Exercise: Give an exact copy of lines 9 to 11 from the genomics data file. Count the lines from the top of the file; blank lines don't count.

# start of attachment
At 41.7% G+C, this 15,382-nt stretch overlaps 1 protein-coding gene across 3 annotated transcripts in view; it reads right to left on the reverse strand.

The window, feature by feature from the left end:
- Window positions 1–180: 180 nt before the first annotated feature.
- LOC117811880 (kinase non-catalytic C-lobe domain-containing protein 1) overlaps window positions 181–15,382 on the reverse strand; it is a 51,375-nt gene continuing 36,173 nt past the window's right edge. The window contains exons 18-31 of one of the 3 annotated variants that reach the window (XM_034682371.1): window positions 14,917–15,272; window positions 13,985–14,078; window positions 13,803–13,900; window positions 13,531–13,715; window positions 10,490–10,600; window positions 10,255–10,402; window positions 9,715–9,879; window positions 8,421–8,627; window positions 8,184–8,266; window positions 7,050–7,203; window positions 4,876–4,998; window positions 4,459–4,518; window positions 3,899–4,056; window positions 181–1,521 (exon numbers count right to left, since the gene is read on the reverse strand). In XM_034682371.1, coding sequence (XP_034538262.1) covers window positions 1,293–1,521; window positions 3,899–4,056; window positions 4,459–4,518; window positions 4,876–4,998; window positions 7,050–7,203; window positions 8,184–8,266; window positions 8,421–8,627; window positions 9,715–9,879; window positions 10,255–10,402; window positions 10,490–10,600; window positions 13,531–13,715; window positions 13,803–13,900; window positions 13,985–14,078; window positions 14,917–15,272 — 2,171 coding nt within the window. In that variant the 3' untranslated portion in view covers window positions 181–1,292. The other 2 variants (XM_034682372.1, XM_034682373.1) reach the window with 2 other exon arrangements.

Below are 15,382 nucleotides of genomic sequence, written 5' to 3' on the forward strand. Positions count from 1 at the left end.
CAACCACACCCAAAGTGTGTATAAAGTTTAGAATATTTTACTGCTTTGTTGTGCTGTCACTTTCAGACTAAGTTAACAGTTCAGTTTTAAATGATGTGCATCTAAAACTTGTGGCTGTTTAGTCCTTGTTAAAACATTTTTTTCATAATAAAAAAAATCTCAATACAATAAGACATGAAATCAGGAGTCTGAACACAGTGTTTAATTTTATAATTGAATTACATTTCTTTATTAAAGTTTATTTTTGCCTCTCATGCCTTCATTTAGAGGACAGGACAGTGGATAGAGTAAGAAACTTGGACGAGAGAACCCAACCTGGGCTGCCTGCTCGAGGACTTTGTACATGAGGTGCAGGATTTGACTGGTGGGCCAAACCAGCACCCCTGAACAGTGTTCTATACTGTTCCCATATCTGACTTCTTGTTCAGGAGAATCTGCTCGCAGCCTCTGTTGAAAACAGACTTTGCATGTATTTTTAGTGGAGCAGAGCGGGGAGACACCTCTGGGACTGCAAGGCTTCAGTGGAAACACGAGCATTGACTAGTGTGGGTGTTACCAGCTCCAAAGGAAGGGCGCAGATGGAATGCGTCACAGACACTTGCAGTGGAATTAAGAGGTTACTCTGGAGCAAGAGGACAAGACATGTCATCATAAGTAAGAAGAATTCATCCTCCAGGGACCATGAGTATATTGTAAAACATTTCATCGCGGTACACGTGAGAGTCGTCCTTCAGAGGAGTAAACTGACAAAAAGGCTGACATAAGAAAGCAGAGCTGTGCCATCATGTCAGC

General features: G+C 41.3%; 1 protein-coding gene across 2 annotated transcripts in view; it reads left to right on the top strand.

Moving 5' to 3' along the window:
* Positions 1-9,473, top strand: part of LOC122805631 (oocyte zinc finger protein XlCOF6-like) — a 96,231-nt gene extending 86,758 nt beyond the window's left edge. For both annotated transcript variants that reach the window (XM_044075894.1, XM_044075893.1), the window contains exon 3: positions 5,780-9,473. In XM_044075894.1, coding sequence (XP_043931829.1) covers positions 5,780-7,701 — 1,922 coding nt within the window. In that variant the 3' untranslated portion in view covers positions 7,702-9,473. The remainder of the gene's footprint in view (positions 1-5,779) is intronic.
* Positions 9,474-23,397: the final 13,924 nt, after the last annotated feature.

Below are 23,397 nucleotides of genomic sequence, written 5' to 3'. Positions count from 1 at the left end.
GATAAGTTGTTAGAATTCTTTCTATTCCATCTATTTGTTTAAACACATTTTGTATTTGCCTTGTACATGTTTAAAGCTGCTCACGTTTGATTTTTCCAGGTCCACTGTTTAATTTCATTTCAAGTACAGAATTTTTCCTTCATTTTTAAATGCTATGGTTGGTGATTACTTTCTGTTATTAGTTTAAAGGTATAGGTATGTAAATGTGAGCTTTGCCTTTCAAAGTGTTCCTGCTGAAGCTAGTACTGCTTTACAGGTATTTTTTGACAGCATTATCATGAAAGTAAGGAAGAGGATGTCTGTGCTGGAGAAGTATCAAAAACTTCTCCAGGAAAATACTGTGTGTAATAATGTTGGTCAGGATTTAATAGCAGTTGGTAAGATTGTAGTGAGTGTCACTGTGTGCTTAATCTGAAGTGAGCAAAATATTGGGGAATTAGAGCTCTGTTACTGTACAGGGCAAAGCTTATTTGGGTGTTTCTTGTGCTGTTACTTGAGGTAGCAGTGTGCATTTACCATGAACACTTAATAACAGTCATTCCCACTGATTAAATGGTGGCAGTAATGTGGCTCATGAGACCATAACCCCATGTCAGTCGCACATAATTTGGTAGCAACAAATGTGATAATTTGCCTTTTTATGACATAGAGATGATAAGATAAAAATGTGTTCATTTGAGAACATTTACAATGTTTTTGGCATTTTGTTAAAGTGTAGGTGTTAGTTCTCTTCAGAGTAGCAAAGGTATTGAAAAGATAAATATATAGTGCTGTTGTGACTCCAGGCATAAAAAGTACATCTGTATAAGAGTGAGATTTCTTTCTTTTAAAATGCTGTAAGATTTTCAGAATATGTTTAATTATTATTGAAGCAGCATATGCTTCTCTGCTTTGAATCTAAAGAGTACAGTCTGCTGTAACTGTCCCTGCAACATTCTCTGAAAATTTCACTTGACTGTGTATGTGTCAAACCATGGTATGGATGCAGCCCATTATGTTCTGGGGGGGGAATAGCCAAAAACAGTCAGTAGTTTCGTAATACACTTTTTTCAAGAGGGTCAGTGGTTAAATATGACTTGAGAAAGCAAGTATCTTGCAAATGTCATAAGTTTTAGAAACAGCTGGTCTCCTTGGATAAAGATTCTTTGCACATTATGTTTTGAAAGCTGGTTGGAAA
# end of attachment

* Positions 1-9,473, top strand: part of LOC122805631 (oocyte zinc finger protein XlCOF6-like) — a 96,231-nt gene extending 86,758 nt beyond the window's left edge. For both annotated transcript variants that reach the window (XM_044075894.1, XM_044075893.1), the window contains exon 3: positions 5,780-9,473. In XM_044075894.1, coding sequence (XP_043931829.1) covers positions 5,780-7,701 — 1,922 coding nt within the window. In that variant the 3' untranslated portion in view covers positions 7,702-9,473. The remainder of the gene's footprint in view (positions 1-5,779) is intronic.
* Positions 9,474-23,397: the final 13,924 nt, after the last annotated feature.

Below are 23,397 nucleotides of genomic sequence, written 5' to 3'. Positions count from 1 at the left end.